BVB: I'd be very careful in playing any 'mental illness card' in court to justify the mother's move to her parents. The father has already pointed out he'd like to have residency. If the mum now claims she can't cope looking after the dc unless she moves closer to her parents than courts would most likely decide that the kids should stay in their comfortable surroundings -with their father! So the mum is free to move to her parents.

Doubt she wants to end up having to leave her kids behind.

chipkid Fri 25-Jul-08 08:13:13

Legally, Scotland and England are different jursidictions. If the situation was the other way around she would not be able to remove the children from the jursidiction of England and Wales permanently without the leave of the court or the consent of everybody with PR.

She lives in Scotland I suspect (although know nothing of the Scottish Legal Stystem,)that they would have a similar rule. If so then NO she cannot just move. If she were moving 300 mile within the jurisdiction then her ex would have to apply for an order to prevent the move.

Oblomov Fri 25-Jul-08 08:17:26

Boredveryverybored, yes she needs support. Does her mum and brother and sister not phone her? My mum often phones and is an apsolute pillar of support to me.
And I am happily married, not seperated and only have petty problems.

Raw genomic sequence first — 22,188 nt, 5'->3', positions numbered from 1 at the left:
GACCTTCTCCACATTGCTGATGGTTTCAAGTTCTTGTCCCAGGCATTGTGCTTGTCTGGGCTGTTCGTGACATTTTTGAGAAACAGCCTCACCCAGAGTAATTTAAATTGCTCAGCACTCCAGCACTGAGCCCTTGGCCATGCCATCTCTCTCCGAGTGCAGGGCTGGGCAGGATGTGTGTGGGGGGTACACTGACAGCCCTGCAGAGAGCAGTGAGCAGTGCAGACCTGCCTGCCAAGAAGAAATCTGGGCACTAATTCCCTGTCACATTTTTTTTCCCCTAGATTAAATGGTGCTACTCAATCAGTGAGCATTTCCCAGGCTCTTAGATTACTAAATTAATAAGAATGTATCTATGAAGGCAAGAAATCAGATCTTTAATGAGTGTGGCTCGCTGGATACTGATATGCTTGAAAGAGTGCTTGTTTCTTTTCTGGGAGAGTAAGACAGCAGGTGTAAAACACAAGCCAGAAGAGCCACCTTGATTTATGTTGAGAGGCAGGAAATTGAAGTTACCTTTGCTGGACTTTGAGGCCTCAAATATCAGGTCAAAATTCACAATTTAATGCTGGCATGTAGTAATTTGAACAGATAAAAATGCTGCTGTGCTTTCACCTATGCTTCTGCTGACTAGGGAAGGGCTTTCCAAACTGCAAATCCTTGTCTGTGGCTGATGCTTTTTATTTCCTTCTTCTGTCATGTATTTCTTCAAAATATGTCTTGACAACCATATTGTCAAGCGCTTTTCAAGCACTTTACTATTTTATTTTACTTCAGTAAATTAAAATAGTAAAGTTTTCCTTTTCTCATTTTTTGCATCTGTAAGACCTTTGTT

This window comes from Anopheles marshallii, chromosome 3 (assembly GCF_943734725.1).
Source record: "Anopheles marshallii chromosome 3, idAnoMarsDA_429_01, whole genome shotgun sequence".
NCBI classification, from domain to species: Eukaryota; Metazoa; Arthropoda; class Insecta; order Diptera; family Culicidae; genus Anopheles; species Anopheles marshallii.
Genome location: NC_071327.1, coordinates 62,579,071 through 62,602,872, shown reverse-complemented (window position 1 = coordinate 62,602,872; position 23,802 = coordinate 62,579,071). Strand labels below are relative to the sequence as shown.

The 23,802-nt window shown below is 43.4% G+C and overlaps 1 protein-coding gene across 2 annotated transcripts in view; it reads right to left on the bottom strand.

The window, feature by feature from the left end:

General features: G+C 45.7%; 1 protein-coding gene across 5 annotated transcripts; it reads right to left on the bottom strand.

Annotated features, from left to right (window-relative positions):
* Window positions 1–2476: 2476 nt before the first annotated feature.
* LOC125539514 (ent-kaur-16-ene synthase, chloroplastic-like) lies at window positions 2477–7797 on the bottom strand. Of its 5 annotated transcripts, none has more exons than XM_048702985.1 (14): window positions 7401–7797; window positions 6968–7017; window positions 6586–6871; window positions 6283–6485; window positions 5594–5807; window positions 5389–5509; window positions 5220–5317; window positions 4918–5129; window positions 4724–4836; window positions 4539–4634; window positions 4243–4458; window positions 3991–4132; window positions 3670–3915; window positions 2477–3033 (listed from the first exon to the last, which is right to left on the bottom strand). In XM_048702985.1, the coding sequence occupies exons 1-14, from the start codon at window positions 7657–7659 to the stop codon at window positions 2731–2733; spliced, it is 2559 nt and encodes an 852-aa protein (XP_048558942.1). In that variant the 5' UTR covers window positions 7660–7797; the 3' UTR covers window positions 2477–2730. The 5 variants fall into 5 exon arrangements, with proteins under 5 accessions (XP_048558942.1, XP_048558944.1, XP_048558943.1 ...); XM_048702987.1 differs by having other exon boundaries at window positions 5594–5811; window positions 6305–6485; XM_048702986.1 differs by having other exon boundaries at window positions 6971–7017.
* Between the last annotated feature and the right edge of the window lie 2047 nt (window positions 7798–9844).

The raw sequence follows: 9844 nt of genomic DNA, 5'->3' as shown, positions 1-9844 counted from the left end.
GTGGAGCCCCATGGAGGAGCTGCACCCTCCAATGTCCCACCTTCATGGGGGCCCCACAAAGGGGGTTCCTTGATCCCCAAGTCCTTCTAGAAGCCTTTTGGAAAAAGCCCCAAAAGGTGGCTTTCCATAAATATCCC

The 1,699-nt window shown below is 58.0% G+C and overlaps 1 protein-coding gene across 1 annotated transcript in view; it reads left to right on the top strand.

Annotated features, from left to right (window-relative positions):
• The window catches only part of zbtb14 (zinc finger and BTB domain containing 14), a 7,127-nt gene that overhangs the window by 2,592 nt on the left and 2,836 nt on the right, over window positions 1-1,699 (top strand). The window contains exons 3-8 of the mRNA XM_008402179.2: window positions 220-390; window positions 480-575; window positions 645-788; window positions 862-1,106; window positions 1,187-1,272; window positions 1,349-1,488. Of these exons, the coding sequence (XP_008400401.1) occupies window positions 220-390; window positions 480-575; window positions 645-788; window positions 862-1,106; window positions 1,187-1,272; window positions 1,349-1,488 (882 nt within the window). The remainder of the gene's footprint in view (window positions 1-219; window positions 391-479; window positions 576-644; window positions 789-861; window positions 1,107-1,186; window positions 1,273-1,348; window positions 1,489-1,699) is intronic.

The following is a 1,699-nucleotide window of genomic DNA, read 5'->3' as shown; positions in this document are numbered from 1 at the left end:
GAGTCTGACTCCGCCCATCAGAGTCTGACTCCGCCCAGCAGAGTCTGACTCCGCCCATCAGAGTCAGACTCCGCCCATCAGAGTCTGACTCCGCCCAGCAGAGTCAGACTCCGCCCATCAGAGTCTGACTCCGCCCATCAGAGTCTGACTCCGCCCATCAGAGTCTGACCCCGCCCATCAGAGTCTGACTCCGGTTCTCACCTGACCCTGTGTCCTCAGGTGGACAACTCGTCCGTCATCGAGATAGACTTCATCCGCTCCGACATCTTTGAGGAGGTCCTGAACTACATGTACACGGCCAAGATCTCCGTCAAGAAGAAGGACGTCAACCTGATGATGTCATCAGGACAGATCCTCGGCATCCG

Does she not have friends around her.
I wonder why she thinks that moving will help. If he had a very very close, loving , supportive relationship with her family, they would probably be phoning her and visiting her all the time, and thus she prob wouldn't need to move.

FioFio Fri 25-Jul-08 08:21:38

Message withdrawn

jimjamshaslefttheyurt Fri 25-Jul-08 08:29:06

I moved (300 miles) to be near my mother when ds1's disability was diagnosed. We wouldn't have survived without her hand on help tbh. Phone calls wouldn't have done it.

Similarly if you're by yourself then the advantage of having someone you can leave your child with at a moments notice on your doorstep is immense. Maybe this person's Mum will be like my own and come in every day to help out.

troubledfriend your friend needs to see a lawyer to find out the legal implications. At least if she does that then she'll know what her options are.

Would her parents be able to move to be near her?

Leslaki Fri 25-Jul-08 08:29:24